A camera born in France
It is a well known fact that a full-scale all-weather camera NIKONOS (see photo) launched in 1963 was not originally designed by Nippon Kogaku K.K. (present Nikon Corporation).
The original was Calypso (1961), a camera which is resistant to water pressure at the depth of 50 meters, designed and made by LA SPIROTECHNIQUE well known for its diving apparatus including aqua lung.
Its name Calypso is, directly, associated with the name of a marine research ship of Jaques-Yves COUSTEAU, ex-captain of French Navy who is the inventor of aqua lung and famous for his science film "Le Monde du Silence" which was much talked about underwater shooting scenes (originally it is the name of an island nymph of Greek myths).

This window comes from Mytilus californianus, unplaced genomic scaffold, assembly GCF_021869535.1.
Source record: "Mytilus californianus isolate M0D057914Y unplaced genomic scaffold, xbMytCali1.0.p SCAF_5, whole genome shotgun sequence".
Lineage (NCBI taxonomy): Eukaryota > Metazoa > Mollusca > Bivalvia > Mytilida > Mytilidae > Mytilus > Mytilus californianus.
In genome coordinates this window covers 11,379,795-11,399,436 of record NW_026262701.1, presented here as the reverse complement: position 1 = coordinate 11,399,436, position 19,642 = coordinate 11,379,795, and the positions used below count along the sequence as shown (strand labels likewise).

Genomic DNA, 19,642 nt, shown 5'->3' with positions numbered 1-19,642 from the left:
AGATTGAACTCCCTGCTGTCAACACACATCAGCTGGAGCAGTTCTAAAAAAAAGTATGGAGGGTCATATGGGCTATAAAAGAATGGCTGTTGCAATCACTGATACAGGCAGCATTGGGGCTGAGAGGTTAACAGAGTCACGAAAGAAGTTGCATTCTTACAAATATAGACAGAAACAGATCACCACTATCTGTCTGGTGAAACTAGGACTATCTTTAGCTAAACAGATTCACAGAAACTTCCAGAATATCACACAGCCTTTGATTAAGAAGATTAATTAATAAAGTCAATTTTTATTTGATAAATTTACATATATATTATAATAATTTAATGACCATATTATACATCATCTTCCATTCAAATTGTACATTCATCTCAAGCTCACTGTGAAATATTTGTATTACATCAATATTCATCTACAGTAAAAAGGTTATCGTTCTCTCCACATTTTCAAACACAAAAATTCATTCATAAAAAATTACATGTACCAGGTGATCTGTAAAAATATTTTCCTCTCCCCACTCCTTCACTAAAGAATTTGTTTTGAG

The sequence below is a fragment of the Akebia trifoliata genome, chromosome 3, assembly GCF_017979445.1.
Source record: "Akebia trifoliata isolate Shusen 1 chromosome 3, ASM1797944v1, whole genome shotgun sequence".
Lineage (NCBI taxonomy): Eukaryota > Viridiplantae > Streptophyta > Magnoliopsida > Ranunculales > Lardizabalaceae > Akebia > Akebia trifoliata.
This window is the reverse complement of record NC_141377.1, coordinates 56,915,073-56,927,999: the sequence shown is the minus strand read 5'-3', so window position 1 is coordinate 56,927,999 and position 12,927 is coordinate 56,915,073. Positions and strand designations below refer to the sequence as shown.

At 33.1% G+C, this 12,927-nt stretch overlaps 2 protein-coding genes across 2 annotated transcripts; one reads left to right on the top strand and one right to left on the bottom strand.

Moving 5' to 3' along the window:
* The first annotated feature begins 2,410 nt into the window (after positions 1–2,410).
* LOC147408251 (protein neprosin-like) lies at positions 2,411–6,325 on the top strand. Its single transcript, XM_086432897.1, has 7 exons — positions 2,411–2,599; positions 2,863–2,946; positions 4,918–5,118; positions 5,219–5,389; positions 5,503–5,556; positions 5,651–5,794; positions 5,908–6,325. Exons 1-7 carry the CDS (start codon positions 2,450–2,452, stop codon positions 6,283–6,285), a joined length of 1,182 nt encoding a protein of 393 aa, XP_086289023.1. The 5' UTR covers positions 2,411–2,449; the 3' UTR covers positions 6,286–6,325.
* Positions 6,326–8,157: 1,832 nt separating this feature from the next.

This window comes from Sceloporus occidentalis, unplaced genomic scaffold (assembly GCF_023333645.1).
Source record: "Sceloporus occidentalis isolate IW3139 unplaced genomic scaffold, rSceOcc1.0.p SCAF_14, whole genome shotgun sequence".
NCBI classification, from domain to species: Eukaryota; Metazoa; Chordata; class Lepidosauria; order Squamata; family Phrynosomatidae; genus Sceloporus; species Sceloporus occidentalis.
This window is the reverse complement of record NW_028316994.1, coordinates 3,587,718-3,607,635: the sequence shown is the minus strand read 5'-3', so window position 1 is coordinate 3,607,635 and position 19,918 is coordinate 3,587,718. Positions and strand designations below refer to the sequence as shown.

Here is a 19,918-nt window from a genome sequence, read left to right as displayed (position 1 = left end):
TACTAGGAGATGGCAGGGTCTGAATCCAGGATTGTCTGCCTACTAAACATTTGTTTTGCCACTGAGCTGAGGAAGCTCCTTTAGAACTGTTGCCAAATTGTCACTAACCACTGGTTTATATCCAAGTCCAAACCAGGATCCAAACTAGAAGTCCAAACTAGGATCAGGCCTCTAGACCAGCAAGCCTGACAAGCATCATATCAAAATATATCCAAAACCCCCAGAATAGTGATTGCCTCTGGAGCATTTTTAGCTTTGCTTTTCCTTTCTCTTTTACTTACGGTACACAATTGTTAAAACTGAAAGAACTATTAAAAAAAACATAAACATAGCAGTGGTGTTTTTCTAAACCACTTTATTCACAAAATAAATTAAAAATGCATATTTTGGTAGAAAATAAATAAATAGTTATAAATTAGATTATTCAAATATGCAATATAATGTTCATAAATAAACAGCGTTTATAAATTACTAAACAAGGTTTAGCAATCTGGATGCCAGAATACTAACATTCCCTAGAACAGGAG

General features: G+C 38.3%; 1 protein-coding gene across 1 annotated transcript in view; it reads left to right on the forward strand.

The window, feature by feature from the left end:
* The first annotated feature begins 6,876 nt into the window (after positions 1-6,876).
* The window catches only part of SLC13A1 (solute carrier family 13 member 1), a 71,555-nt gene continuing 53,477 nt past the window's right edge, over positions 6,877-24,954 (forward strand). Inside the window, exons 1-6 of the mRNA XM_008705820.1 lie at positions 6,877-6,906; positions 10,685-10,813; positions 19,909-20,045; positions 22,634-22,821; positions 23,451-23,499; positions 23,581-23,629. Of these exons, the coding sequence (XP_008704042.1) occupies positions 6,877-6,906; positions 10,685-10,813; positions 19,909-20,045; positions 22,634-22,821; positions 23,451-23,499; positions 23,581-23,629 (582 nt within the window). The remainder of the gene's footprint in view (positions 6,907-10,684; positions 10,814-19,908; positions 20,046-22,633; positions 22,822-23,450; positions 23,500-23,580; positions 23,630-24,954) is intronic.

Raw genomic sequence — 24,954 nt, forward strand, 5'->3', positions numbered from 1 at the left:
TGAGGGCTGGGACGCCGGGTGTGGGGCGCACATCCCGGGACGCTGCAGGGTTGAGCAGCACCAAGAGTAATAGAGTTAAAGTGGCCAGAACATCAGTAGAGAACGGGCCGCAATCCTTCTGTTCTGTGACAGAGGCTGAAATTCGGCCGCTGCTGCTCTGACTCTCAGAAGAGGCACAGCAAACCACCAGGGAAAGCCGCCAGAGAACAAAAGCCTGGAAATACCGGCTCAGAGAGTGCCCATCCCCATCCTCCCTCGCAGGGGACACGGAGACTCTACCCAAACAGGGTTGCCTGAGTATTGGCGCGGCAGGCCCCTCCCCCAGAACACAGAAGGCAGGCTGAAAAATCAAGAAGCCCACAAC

The product name of this camera for a certain area of Europe succeeded this name in the form of "Calypso/Nikkor" even at later days.
It is not clearly known why this "Calypso" was to be made by Nippon Kogaku as 'NIKONOS', but it can easily be guessed that LA SPIROTECHNIQUE may have judged that, "it might be better to have some experienced camera manufacturer make than to make it by oneself", since they are originally not an optical apparatus maker (= an affiliated company of a French gas maker, L'Air Liquide S.A.).
In fact, this offer of technology transfer and the right of world-wide (except EEC countries at that time) distribution was brought to Nippon Kogaku by LA SPIROTECHNIQUE. It is interesting that 'T' company, a Japanese industrial gas manufacturer mediated between two parties.
Nippon Kogaku had once sold a housing for underwater photography which houses a range-finder type Nikon (Nikon S2, SP, S3 etc.) under the product name of "Nikon Marine."
It was supposed to be the reason because that kind of experience was appreciated that Nippon Kogaku was selected among many optical instrument manufacturers.